However, even within the Mahikari community, to what extent is okiyome really producing healthier people?

A few weeks ago, someone using the nickname KitKat recommended a very interesting article called The Belief Engine. I think the following part, in particular, is highly relevant:

"Beliefs help us to function. They guide our actions and increase or reduce our anxieties. If we operate on the basis of a belief, and if it "works" for us, even though faulty, why would we be inclined to change it? Feedback from the external world reinforces or weakens our beliefs, but since the beliefs themselves influence how that feedback is perceived, beliefs can become very resistant to contrary information and experience." [italics mine]

In this case, a key belief that influences how feedback is perceived is the belief that illnesses are cleansings that eliminate toxins from our bodies and/or erase negative karma. Every time a kumite gets sick, he or she regards it as something that promotes greater physical and/or spiritual health. Accordingly, even a kumite who gets sick quite often will probably believe that okiyome is making him or her a lot healthier. Objectively, there may have been very little change in that person's level of health.

Finally, to repeat an earlier point (because I think it's so important!), it is a fallacy to assume that A caused B just because B followed A, which we are particularly prone to assume if we do A with the intention of causing B. For example, did we feel better after receiving okiyome simply because we relaxed and rested for 50 minutes, thereby giving our bodies the opportunity to heal themselves? Did our overall health improve after joining Mahikari simply because the illusion that we had "all the answers" reduced our stress levels? Did we become healthier in some way because the time we spent at dojo was time not spent doing something that had a bad effect on our health? Did that symptom disappear after receiving okiyome simply because it was about to disappear, just then, all by itself?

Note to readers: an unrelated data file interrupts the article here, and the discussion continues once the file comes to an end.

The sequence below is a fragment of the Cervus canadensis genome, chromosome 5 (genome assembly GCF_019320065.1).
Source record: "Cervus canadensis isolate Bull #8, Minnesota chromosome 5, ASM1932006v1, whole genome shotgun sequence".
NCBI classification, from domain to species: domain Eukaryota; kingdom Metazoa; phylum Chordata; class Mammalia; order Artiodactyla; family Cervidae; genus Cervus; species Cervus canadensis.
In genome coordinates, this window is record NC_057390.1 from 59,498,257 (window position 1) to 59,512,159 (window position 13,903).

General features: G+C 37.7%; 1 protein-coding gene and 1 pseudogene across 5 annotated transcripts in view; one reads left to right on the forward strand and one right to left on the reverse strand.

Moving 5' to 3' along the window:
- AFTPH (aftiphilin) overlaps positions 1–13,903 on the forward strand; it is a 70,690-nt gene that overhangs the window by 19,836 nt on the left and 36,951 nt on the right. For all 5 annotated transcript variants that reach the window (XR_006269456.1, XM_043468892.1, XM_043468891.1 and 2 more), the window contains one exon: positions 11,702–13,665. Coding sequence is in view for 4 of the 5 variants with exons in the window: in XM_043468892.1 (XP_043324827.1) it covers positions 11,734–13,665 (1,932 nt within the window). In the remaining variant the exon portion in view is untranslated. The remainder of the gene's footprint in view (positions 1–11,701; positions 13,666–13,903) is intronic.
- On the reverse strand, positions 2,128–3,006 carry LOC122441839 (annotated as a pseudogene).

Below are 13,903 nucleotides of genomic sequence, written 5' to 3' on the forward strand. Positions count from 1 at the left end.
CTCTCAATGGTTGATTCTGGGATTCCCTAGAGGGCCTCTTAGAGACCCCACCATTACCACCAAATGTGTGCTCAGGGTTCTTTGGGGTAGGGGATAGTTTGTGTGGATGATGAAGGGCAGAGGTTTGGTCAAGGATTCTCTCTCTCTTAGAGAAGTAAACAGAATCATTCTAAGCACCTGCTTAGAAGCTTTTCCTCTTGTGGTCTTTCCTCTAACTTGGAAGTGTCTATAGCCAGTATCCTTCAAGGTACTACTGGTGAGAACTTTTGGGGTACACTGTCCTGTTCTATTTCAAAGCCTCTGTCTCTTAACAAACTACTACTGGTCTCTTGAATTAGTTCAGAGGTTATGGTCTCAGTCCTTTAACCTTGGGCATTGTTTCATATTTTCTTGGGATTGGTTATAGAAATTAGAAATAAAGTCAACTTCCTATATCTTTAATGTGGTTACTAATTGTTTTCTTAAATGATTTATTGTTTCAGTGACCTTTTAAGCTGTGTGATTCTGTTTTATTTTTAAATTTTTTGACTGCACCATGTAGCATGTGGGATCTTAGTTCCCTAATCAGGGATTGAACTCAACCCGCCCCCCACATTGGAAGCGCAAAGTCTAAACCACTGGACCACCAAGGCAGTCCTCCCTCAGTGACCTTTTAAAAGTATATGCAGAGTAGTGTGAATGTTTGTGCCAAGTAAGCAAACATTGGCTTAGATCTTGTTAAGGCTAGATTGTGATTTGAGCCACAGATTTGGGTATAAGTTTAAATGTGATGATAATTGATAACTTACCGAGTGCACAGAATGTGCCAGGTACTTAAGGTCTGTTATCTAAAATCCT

So, what do you think? Does okiyome "work"? And, if so, why?


Anonymous Anonymous said...

お浄めは、受光者の想念が大事、と教えられていたし、施光者を励ましたいという思いで、「気持ちよかったです、ありがとう」 と言うようにしていました。
この、「あなたの想念が大切」 というのは、期待する結果が得られない場合は、「あなたが悪い」 のであって、教団やその教えが間違っているのではないことになり、どちらになっても教団に都合がいいことになります。
突然 「お浄め中に横になってはいけない」 と「お達し」があったとかで、受光中横になれず、座ったままだったことが一時期ありました。体が休まらず,効果が半減しました。もっともそんなことを口に出せば 「想念が足らない」 と非難されそうだったので、「有り難く」 受光しました。話せる相手がいると、座ったままの施光者が 「縦」 、横になった受光者が 「横」 を表し、十字に組む、という教えだったのにね、とこぼしあいました。

December 31, 2005  
Anonymous Joe said...

Well, I can tell you that it did not produce any miracles! My father had dementia, was a devout Catholic, and a generous loving soul. I gave him okiyome for quite a while,despite a nagging voice that said don't impose this on your parents. Well, of course, nothing good happened because it IS ALL A LIE.

You know all of the excuses...some negative karma is so bad that you must just keep on giving, or older people need more okiyome because of their age etc. but let's face is all B.S. because a miracle is by it's very definiton a gift in the face of utter desperation. Every act of okiyome is supposed to erase negative karma of some sort. AM I raising my hand to get out of traffic tickets???? No! So this is just a wonderful excuse to keep people under control and coming back for more.

February 23, 2006